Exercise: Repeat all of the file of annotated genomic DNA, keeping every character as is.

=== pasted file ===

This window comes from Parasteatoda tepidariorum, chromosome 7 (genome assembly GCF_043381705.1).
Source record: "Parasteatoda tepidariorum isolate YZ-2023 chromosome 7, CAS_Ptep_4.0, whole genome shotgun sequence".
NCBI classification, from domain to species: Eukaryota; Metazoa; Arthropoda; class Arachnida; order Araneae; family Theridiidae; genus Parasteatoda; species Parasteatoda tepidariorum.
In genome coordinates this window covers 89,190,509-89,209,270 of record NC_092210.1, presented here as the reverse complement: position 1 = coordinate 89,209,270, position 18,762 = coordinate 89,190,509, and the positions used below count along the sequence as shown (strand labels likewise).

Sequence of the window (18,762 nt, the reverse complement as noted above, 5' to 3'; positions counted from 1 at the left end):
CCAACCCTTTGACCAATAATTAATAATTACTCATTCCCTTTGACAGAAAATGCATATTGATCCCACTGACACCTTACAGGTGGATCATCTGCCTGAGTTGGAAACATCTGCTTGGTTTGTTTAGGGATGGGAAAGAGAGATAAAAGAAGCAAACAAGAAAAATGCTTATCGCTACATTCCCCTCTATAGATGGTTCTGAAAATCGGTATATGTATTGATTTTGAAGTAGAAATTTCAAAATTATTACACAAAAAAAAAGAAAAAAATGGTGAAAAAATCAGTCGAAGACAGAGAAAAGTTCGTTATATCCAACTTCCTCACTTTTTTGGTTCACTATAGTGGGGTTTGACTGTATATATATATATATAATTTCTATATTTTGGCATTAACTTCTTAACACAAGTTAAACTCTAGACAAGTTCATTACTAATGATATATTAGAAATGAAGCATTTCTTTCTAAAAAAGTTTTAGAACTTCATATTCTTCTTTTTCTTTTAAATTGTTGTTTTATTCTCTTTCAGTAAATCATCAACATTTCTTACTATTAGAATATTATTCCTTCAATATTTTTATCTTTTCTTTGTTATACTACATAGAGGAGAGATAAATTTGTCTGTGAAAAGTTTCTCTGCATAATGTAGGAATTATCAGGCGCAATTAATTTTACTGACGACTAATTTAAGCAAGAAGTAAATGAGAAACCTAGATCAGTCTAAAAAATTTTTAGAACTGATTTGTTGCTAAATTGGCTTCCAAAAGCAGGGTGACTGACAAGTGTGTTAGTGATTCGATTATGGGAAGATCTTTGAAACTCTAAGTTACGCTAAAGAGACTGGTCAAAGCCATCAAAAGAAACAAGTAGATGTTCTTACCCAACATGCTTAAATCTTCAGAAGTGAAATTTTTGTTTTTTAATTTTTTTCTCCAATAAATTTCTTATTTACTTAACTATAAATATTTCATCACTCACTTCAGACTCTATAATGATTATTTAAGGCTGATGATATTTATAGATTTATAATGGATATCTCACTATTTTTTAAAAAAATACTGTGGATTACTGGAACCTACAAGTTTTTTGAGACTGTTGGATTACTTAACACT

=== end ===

This window comes from Parasteatoda tepidariorum, chromosome 7 (genome assembly GCF_043381705.1).
Source record: "Parasteatoda tepidariorum isolate YZ-2023 chromosome 7, CAS_Ptep_4.0, whole genome shotgun sequence".
NCBI classification, from domain to species: Eukaryota; Metazoa; Arthropoda; class Arachnida; order Araneae; family Theridiidae; genus Parasteatoda; species Parasteatoda tepidariorum.
In genome coordinates this window covers 89,190,509-89,209,270 of record NC_092210.1, presented here as the reverse complement: position 1 = coordinate 89,209,270, position 18,762 = coordinate 89,190,509, and the positions used below count along the sequence as shown (strand labels likewise).

Sequence of the window (18,762 nt, the reverse complement as noted above, 5' to 3'; positions counted from 1 at the left end):
CCAACCCTTTGACCAATAATTAATAATTACTCATTCCCTTTGACAGAAAATGCATATTGATCCCACTGACACCTTACAGGTGGATCATCTGCCTGAGTTGGAAACATCTGCTTGGTTTGTTTAGGGATGGGAAAGAGAGATAAAAGAAGCAAACAAGAAAAATGCTTATCGCTACATTCCCCTCTATAGATGGTTCTGAAAATCGGTATATGTATTGATTTTGAAGTAGAAATTTCAAAATTATTACACAAAAAAAAAGAAAAAAATGGTGAAAAAATCAGTCGAAGACAGAGAAAAGTTCGTTATATCCAACTTCCTCACTTTTTTGGTTCACTATAGTGGGGTTTGACTGTATATATATATATATAATTTCTATATTTTGGCATTAACTTCTTAACACAAGTTAAACTCTAGACAAGTTCATTACTAATGATATATTAGAAATGAAGCATTTCTTTCTAAAAAAGTTTTAGAACTTCATATTCTTCTTTTTCTTTTAAATTGTTGTTTTATTCTCTTTCAGTAAATCATCAACATTTCTTACTATTAGAATATTATTCCTTCAATATTTTTATCTTTTCTTTGTTATACTACATAGAGGAGAGATAAATTTGTCTGTGAAAAGTTTCTCTGCATAATGTAGGAATTATCAGGCGCAATTAATTTTACTGACGACTAATTTAAGCAAGAAGTAAATGAGAAACCTAGATCAGTCTAAAAAATTTTTAGAACTGATTTGTTGCTAAATTGGCTTCCAAAAGCAGGGTGACTGACAAGTGTGTTAGTGATTCGATTATGGGAAGATCTTTGAAACTCTAAGTTACGCTAAAGAGACTGGTCAAAGCCATCAAAAGAAACAAGTAGATGTTCTTACCCAACATGCTTAAATCTTCAGAAGTGAAATTTTTGTTTTTTAATTTTTTTCTCCAATAAATTTCTTATTTACTTAACTATAAATATTTCATCACTCACTTCAGACTCTATAATGATTATTTAAGGCTGATGATATTTATAGATTTATAATGGATATCTCACTATTTTTTAAAAAAATACTGTGGATTACTGGAACCTACAAGTTTTTTGAGACTGTTGGATTACTTAACACT